in a style similiar to this Corner.
Instructive, entertaining and contains some brilliant games.

End of Editors note.

Black to play.










White is on the verge of creating nasty threats with g5.
But Black has been activating his pieces with tempo by
hitting undefended targets forcing White to defend.

Then came 25...Nxe4! The sac is sound.
A good position this to play around with.
It's a sound sac based on all the loose pieces and the sudden
exposure of the White King along the diagonal.

White sprang into action with a sac attack and on another day v another player
this may well have worked but not against Dan Mac in this mood.

A good game this. Sensible 'no tricks' to equalise play by Black.
Watch him spot the targets to improve his pieces and position.
Then came the Knight sac.


[Click here to replay the game]
J.Millison - D.McGowan

1.b3 d5 2.Bb2 Nf6 3.e3 c6 4.f4 Bf5 5.Nf3 e6 6.g3 Nbd7 7.Bg2 h6 8.0-0 Bd6 9.d3 0-0 10.Kh1 Qc7 11.Nfd2 Bg4 12.Bf3 Bxf3+ 13.Qxf3 e5 14.Nc3 Rae8 15.Rae1 Qa5 16.a3 Re7 17.Qf2 Rfe8 18.f5 b5 19.b4 Qb6 20.e4 d4 21.Nd1 c5 22.bxc5 Nxc5 23.Nb1 Rc8 24.g4 Na4 25.Bc1 Rec7 26.Re2 Nxe4 27.Rxe4 Rxc2 28.Bd2 Nc5 29.Qh4 Nxd3 30.Bxh6 gxh6 31.g5 Qb7 32.Rg1 h5 33.g6 f6


J.Scott - D.Oswald
David Oswald is the Editor of the Scottish Chess Magazine, a magazine I have
the greatest pleasure of writing for. (and getting paid for it.)

So I don't mind showing one of his wins. I don't mind at all.

Johnny Scott, on the other hand, is not the editor of a famous chess magazine

so I don't mind showing one of his losses. I don't mind at all.

It's positive thinking to look at good juniors games,
you get a chance to brush up on the latest opening lines.

So this is what the latest theory is in the Benko. 4.a4.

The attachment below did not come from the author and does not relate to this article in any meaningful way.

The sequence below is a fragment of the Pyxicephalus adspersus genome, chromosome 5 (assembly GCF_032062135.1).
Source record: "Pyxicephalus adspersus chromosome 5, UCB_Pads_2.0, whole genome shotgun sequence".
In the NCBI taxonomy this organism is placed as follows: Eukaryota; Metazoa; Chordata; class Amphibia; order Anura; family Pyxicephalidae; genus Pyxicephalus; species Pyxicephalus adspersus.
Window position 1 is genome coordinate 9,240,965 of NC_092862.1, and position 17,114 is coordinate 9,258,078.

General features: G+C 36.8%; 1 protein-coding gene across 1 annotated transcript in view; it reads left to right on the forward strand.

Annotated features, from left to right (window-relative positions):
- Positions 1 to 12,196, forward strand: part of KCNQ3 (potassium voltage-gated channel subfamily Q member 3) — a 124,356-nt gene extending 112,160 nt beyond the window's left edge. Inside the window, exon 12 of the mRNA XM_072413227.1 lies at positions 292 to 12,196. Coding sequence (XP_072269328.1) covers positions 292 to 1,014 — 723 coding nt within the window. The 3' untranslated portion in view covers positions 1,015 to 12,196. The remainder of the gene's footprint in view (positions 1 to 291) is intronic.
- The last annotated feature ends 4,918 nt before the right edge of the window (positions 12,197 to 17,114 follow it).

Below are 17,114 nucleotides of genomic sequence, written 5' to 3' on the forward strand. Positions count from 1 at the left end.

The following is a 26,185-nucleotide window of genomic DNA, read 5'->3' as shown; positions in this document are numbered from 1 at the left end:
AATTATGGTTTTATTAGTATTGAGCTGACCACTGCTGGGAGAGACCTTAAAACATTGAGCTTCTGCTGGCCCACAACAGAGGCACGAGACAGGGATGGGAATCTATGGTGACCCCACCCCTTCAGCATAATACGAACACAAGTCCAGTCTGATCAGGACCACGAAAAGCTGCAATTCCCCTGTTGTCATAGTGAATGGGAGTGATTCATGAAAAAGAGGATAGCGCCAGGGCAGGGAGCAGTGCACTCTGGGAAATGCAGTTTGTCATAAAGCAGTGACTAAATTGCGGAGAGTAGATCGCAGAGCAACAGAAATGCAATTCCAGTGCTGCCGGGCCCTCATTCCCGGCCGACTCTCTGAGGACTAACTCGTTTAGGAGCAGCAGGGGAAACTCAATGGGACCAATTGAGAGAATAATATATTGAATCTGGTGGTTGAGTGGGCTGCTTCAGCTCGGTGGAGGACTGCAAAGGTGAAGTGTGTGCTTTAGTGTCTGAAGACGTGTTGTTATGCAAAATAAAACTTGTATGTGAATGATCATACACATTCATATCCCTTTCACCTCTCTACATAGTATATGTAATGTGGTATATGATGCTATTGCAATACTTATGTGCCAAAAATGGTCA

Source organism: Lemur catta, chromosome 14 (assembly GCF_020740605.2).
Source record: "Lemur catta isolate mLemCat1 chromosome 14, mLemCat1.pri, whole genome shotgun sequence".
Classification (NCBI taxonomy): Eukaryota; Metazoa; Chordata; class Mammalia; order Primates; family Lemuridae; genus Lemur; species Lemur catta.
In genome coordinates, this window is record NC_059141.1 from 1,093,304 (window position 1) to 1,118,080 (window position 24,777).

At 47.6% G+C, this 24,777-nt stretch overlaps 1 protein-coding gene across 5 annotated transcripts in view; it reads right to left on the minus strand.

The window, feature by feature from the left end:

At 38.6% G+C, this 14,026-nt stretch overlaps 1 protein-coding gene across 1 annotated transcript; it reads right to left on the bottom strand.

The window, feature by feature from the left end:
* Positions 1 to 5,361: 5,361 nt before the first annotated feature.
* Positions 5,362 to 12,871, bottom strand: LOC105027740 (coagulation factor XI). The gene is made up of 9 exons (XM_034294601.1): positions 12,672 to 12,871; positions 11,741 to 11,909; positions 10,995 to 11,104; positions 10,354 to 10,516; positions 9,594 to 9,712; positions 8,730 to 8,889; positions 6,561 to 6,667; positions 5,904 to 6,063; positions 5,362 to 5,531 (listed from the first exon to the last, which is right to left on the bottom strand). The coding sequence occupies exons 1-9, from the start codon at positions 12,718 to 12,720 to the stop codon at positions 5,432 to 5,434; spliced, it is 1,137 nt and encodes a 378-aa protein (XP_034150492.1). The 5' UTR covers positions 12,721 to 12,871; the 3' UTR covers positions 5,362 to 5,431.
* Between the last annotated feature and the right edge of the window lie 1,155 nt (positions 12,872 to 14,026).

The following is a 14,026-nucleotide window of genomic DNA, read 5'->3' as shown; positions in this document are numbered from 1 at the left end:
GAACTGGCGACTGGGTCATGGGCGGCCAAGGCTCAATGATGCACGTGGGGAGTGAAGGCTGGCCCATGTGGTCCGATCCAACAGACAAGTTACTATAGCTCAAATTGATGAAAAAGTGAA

Never had to face it myself and I've Benko'd a few b-pawns in my time.

An interesting set-to between the two teenagers, and by the time
the game had reached it's teens the lines had been drawn.

White's battering his through the centre and Black,
as expected, is causing grief down the b-file.

Then suddenly, Black found the holes in the centre,
White's King is in danger. White to play.










White slips in a natural enough looking move 19.h3 but missed the checks.
19.exf7+ was better and missing 19....Bd4+ was worse.
After 19...Bd4+ it's mate in 3.


[Click here to replay the game]
J.Scott - D.Oswald

1.d4 Nf6 2.c4 c5 3.d5 b5 4.a4 bxc4 5.Nc3 d6 6.e4 Ba6 7.f4 Nbd7 8.Nf3 g6 9.a5 Bg7 10.Qa4 0-0 11.Bxc4 Bxc4 12.Qxc4 Rb8 13.0-0 Rb4 14.Qe2 Qb8 15.e5 dxe5 16.fxe5 Ng4 17.e6 Nde5 18.Nxe5 Bxe5 19.h3 Bd4+


Lets us finish with a win from the tournament winner.
G.Neave - A Green
And this game went a long way to deciding wether or not the Lothian
title stayed in Edinburgh with George Neave or went to...
actually Andrew Green comes from Edinburgh as well.
So forget that bit. I'm still trying to figure out
how torpedoes can keep one alive.

And this game went a long way to deciding who was the 2010 Lothian Champion

It's a good time to win a title, at the beginning of the year.
It's no good winning a title for 2010 in say October.
You would only be the 2010 champion for a few months.

George nicked loads of space in the opening.
The question he was asked by Andrew was how are you going to get in?










So what cunning plan did George come up with - see the game.
It is White to play his 34th move.

Note to students of this fine game.

Watch how a good player defends a Black position like this.
No Pawn moves. Black made 2 (forced) pawn moves between moves 11 and 37.
Moving pawns create a weakness and targets for our Boy George to hit.


[Click here to replay the game]
G.Neave - A.Green

1.e4 Nf6 2.e5 Nd5 3.d4 d6 4.Nf3 dxe5 5.Nxe5 c6 6.Be2 Bf5 7.0-0 Nd7 8.c4 Nb4 9.Ng4 Nc2 10.Ne3 Nxe3 11.fxe3 e6 12.Nc3 Nf6 13.Bf3 Qb6 14.e4 Bg6 15.e5 Nd7 16.c5 Qc7 17.Ne4 Be7 18.Bg5 Nxe5 19.dxe5 Bxe4 20.Bxe7 Bxf3 21.Bd6 Bxd1 22.Bxc7 Bh5 23.Bd6 Rd8 24.Rf4 Kd7 25.Ra4 Ra8 26.Rb4 Kc8 27.a4 a5 28.Rb6 Rd8 29.b4 axb4 30.Rxb4 Be2 31.Rab1 Ra7 32.R1b2 Bd3 33.Rf2 Rd7 34.h4 Kd8 35.h5 Ke8 36.g4 Ra6 37.Rd2


(Andrew: Pawn moves, You should have played h6 and given the Bishop a flight square).

So that will be my last report on the Lothian Championship.
Hope you enjoyed reading them as much I did doing them.

I'm going to get old Captain Nemo up there to tell me more
seafaring stories and write a book on his life. 'Torpedoes for Breakfast'.

You can get all the other Lothian results from here.

Lothian 2010 Championships